8 IT security mistakes law firms make
Last updated on April 15th, 2020
The IT security landscape and the threats faced by law firms have changed little in the last 20 years. The nature of these threats, however, has changed drastically and many firms are yet to catch up.
While the old hackers typically hacked for fun, interest and challenge – the main driver for the modern hacker is now money. Particularly around extortion and blackmail. This trend has brought attacks to the gates of every single firm, no matter their size. Your information is valuable and when hackers gain access to it, they can deal huge damage to your brand or extort money. And for law firms where trust and respect of the client and protection of their highly sensitive information is paramount, you cannot afford a breach.
Legal firms may think they’re not at risk from an IT security breach, or believe they’re doing enough to protect their sensitive data, yet here are eight common mistakes I see firms making time and time again when it comes to IT security.
What are the IT security threats for law firms?
1. No two-factor authentication
Many firms are still only using passwords to access IT platforms, both within the office and whilst working remotely. Passwords are simply not secure on their own. The number of passwords every member of staff needs to remember this day and age is too vast, and the threat landscape is too big to solely rely on them.
The solution which many sectors have adopted already is two-factor authentication, for example, a password and a token. Many banks insist on this, and for a good reason.
2. No disaster recovery and continuity plans
A tried and tested business continuity plan is essential for any firm. However, many will not have one and those which do will not really test is regularly or earnestly enough. This is one of the biggest and most worrying lapses in security. Not having a plan to recover and operate after a significant event is negligent, verging on criminal. Try explaining to your insurance firm after a disaster why you can’t show them your recovery plans.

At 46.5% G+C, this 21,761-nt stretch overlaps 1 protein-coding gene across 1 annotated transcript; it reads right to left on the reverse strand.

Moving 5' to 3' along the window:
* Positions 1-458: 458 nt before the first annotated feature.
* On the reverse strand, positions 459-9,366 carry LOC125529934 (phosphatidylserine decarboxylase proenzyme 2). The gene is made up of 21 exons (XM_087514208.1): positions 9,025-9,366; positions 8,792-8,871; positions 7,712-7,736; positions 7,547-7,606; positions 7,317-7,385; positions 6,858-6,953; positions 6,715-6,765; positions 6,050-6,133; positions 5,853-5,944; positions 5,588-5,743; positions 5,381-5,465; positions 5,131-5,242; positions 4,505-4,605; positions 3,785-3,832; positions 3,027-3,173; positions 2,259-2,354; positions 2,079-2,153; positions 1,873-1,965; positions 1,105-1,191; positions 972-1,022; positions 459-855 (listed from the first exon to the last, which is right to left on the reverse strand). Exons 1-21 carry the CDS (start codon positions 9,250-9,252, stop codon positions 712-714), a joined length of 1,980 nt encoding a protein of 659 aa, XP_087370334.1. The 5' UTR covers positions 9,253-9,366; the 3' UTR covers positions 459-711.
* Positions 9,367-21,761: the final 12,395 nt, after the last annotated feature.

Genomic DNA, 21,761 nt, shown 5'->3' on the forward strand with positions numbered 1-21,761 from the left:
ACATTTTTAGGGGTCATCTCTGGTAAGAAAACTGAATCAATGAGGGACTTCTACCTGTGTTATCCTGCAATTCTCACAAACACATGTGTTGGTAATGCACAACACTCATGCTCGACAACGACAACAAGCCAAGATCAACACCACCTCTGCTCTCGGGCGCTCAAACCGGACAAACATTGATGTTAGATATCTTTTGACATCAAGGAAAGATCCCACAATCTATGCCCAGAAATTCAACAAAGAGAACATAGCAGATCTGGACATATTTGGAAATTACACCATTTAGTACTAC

3. Device control
Most legal firms have mobile devices such as laptops, iPads, mobile phones and the like, but few are controlled by the firm. For example, some firms will allow employees to pick up work email on a personal device. This is completely negligent unless you have secure controls in place. It’s also concerning to see that a number of firms are still not encrypting every mobile device containing sensitive data. If you believe your information is not of use to a third-party, you are very wrong.
How would a partner explain to a key client that their sensitive information had been stolen or leaked to a third-party? What if that third party was the press, keen to highlight how legal firms like yours still aren’t taking client data security seriously? A breach like this could permanently damage or even end your business.
4. No asset list or risk register
Most firms haven’t really evaluated what their risks are. You simply cannot protect what you haven’t assessed. Firms need to evaluate every asset and service within their business, not simply IT hardware and systems. They should also be looking at their other assets, e.g. their brand, their people, etc.
Once these are identified, you must assess the risks associated with that asset and how it could impact the firm. With this information, the controls for those risks should be documented. You can’t be comfortable with the security of your firm if you haven’t been through this process.
5. No patch management
This is something that still doesn’t happen to the level that it should. Many firms still have no formal patch management strategy. I know that it’s painful for an IT department to do, but it is so important to get critical updates on machines as soon as possible. A significant percentage of hackers, viruses and Trojans use vulnerabilities in software to gain control over a device, so it needs to be done.
6. No staff training
The largest weakness of a firm’s security is its people. It’s imperative that people understand the risk they pose and how to be more aware of the threats. You’d be surprised how many firms I could breach within minutes by simply calling up, pretending to be a new member of the IT team and directing them to a web page to allow myself access. The risks around staff are huge and educating them is essential.
7. Device disposal
We are all aware of the risk of disposing of PCs, laptops and similar devices properly to ensure that no data is left on them. However legal firms scan and print large amounts of data and this also poses a risk. The information is sent to a printer’s internal disk before it is printed, be mindful that these disks will hold sensitive data, so ensure they are wiped or destroyed before you dispose of them.
8. Being lax
If you don’t take IT security seriously then you will suffer at some point. How badly you are affected is a game of chance. Do not think for a second that you are not at risk, or IT security can simply be seen as an IT department problem and leave your team to it. You need to take responsibility for IT security as you are most certainly accountable.
There are many more risks than this out there, but you need to shut the doors and windows before you start sealing the cracks.
Robert Rutherford, CEO of QuoStar
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